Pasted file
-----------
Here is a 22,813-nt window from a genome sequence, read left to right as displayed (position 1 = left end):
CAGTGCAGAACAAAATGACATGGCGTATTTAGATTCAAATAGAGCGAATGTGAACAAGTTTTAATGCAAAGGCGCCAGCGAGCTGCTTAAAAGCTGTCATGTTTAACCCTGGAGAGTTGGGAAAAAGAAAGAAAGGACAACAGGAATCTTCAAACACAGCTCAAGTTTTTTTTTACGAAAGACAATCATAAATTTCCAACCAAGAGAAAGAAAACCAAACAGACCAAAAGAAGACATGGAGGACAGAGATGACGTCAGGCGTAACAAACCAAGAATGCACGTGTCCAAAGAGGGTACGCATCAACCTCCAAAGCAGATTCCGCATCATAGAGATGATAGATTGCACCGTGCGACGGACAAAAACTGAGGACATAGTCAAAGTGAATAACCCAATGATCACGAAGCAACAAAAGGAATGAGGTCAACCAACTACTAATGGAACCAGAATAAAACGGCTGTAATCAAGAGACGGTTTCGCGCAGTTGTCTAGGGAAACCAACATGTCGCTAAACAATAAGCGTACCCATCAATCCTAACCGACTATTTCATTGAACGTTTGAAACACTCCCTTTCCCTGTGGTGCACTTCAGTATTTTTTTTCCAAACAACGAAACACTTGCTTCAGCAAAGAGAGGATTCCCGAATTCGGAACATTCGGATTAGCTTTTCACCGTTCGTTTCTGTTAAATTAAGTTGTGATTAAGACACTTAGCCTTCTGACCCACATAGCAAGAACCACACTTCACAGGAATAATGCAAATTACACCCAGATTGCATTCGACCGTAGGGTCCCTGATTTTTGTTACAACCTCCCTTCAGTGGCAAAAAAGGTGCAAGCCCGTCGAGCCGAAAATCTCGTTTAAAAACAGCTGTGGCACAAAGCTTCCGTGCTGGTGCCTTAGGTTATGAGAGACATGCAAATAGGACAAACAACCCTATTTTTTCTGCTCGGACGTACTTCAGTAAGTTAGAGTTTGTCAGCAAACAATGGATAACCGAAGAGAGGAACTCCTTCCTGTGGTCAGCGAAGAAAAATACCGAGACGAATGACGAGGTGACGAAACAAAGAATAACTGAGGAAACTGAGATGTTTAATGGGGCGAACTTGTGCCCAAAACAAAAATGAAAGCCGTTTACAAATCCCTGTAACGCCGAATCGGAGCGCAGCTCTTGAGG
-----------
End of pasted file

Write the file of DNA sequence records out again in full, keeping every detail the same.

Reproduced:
Here is a 22,813-nt window from a genome sequence, read left to right as displayed (position 1 = left end):
CAGTGCAGAACAAAATGACATGGCGTATTTAGATTCAAATAGAGCGAATGTGAACAAGTTTTAATGCAAAGGCGCCAGCGAGCTGCTTAAAAGCTGTCATGTTTAACCCTGGAGAGTTGGGAAAAAGAAAGAAAGGACAACAGGAATCTTCAAACACAGCTCAAGTTTTTTTTTACGAAAGACAATCATAAATTTCCAACCAAGAGAAAGAAAACCAAACAGACCAAAAGAAGACATGGAGGACAGAGATGACGTCAGGCGTAACAAACCAAGAATGCACGTGTCCAAAGAGGGTACGCATCAACCTCCAAAGCAGATTCCGCATCATAGAGATGATAGATTGCACCGTGCGACGGACAAAAACTGAGGACATAGTCAAAGTGAATAACCCAATGATCACGAAGCAACAAAAGGAATGAGGTCAACCAACTACTAATGGAACCAGAATAAAACGGCTGTAATCAAGAGACGGTTTCGCGCAGTTGTCTAGGGAAACCAACATGTCGCTAAACAATAAGCGTACCCATCAATCCTAACCGACTATTTCATTGAACGTTTGAAACACTCCCTTTCCCTGTGGTGCACTTCAGTATTTTTTTTCCAAACAACGAAACACTTGCTTCAGCAAAGAGAGGATTCCCGAATTCGGAACATTCGGATTAGCTTTTCACCGTTCGTTTCTGTTAAATTAAGTTGTGATTAAGACACTTAGCCTTCTGACCCACATAGCAAGAACCACACTTCACAGGAATAATGCAAATTACACCCAGATTGCATTCGACCGTAGGGTCCCTGATTTTTGTTACAACCTCCCTTCAGTGGCAAAAAAGGTGCAAGCCCGTCGAGCCGAAAATCTCGTTTAAAAACAGCTGTGGCACAAAGCTTCCGTGCTGGTGCCTTAGGTTATGAGAGACATGCAAATAGGACAAACAACCCTATTTTTTCTGCTCGGACGTACTTCAGTAAGTTAGAGTTTGTCAGCAAACAATGGATAACCGAAGAGAGGAACTCCTTCCTGTGGTCAGCGAAGAAAAATACCGAGACGAATGACGAGGTGACGAAACAAAGAATAACTGAGGAAACTGAGATGTTTAATGGGGCGAACTTGTGCCCAAAACAAAAATGAAAGCCGTTTACAAATCCCTGTAACGCCGAATCGGAGCGCAGCTCTTGAGG